Why? Seriously, and you are talking to someone who stopped going to church for 18 years over this issue and then went back. I believe strongly in OOW, btw, now. But, I used to feel just as strongly that the leaders of the Anglican Church of Canada didn't get it at all. They simply could not make a theological argument for OOW, it was all about a woman's rights, as if anyone has a right to be a priest. They had no respect for tradition. They didn't care about how conservatives felt. Sound familiar? It didn't help that about 4 or 5 years after I stopped going to church, I came up with a theological argument for OOW that I have yet to hear a Canadian clergyman make, and I have no theological education at all. That doesn't exactly instill confidence in me that our clergy even now "get it". I do know some, but not many. But I still don't agree that there is any desire to get rid of those who oppose OOW, and I was once one of them.

Posted by: Ford Elms on Thursday, 9 October 2008 at 11:28am BST

Perhaps I'm feeling over-sensitive after recent events in Synod here in the UK, but the decision to provide a Code of Practice rather than anything more formal for those parishes unable to accept a woman Bishop seems a pretty clear message.

I'm not going anywhere just yet though!

Posted by: Jon on Thursday, 9 October 2008 at 2:00pm BST

"the decision to provide a Code of Practice rather than anything more formal for those parishes unable to accept a woman Bishop seems a pretty clear message."

Well, I don't know how to help. All I can do is tell you how I came to the place I am, but I'm an Anglo-catholic, and giving one's testimony is not part of our stock in trade. For me, it began when our rector, who had led the anti-OOW movement in our diocese, suddenly changed his mind. He told me that he had been approached by a woman who felt she had a vocation. He had tried to get her to go to someone else, she refused, he was her priest. His exact words were: "Ford, as I worked through it with her, our experiences were so much alike I had to admit that if I had a vocation, so did she." There was more. Then there was the idea that it must be Christ's humanity, not His ,maleness, that is important in the Incarnation, otherwise, it isn't effective for over half the population. And it must be that humanity the priest represents on the altar, not His maleness, so "in persona Christi" isn't negated by someone being a female. The there was "in Christ there is neither male nor female". All this, and a growing sense that there was more to my faith than this brought me back. And, for that last reason, that fact that the leadership of the ACofC seemed in an even worse shambles than it was when I left didn't seem to matter all that much. I found that asking myself about any issue "Why is this so important for me?" is a big help. Good luck, and don't buy in to the persecution myth. That becomes self fulfilling.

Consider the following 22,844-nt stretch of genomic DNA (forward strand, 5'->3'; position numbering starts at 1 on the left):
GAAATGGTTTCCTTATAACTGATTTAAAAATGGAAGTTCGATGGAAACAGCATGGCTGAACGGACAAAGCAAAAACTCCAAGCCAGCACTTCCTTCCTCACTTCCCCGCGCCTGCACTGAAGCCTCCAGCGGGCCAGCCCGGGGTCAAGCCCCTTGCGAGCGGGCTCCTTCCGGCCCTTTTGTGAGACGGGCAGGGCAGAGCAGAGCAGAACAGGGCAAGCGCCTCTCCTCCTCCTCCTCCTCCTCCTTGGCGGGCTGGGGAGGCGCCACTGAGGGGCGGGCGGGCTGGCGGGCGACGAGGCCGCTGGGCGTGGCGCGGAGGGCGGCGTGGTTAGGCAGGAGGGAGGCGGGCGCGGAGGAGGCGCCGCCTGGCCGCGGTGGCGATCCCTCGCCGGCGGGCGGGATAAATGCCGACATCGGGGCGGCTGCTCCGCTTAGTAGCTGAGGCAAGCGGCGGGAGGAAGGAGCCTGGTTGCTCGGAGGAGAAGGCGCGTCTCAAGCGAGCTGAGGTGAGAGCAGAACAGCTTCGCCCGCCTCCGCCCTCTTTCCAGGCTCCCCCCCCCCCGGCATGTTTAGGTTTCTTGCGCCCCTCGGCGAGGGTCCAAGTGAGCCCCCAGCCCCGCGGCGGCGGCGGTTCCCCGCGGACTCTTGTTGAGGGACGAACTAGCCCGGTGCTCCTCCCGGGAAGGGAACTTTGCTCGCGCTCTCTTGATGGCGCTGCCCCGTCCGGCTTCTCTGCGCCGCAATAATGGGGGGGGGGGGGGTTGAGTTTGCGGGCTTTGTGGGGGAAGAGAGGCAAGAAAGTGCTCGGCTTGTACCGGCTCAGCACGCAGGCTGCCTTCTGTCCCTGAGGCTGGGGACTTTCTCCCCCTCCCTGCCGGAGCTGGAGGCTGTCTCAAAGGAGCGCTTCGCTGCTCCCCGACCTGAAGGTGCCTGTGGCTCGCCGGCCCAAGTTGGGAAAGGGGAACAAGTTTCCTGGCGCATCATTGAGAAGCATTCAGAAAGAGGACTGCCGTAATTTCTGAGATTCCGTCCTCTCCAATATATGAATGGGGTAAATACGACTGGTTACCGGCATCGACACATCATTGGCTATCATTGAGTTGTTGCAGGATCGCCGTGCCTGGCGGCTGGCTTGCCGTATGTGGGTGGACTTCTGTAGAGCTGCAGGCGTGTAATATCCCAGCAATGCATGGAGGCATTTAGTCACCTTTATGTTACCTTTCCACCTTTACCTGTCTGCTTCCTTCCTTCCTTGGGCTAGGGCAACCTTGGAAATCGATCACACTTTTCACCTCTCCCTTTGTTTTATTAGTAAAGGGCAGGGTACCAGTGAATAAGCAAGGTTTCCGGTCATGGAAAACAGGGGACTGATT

Posted by: Ford Elms on Thursday, 9 October 2008 at 5:02pm BST

Jon and Neil,

My heart goes out to you both. Like Ford, I was once totally opposed to the ordination of women - on the grounds that Jesus had never counted them aomngst the Twelve Apostles. But then, I began to understand that - though Jesus did not personally choose Saul/Paul - God chose him to be an Apostle of Christ. If God chose an active persecutor of Christians to become an Apostle of Christ, could God not choose a woman - a one-time very unlikely candidate for ordained ministry - to become a priest or bishop?

I think that it was after experiencing women's ministry as priests in the Church that I came - almost by osmosis one might say - to understand the validity of their priestly ministry. I guess this is part of the problem, especially in the UK. Until we are prepared to actually experience the ministry of a woman, we may never be open to the possibility of their calling. It took me quite a while to accept the ministry of the sacraments from the hands of a woman - until I came to the understanding that God can use anyone to preach and to BE the messenger and minister of Christ in the Gospel. ("In Christ, there is neither male nor female" - Saint Paul - true or false?)

Posted by: Father Ron Smith on Friday, 10 October 2008 at 6:55am BST

"Jesus did not personally choose Saul/Paul - God chose him to be an Apostle of Christ"

Fr. Ron, can I point out that this seems too strong a separation of the hypostases? Jesus IS God, after all. Can I give you some gentle ribbing about being a closet Arian?

Posted by: Ford Elms on Friday, 10 October 2008 at 5:38pm BST

Jesus is of God but Jesus is not all of God.

There is the Trinity. Plus every single soul contains a spark of God.

Jesus was annointed as Lord of this earth and all its occupants. One of the functions of the bible is to act as a handbook for God's annointed souls. So as Lord of all the Earth, Jesus is meant to fulfill the messianic decrees. A performance review with the conservative Evangelicals held up as the "pinnacle" of Jesus' manifestation led to Jesus having a very poor performance review.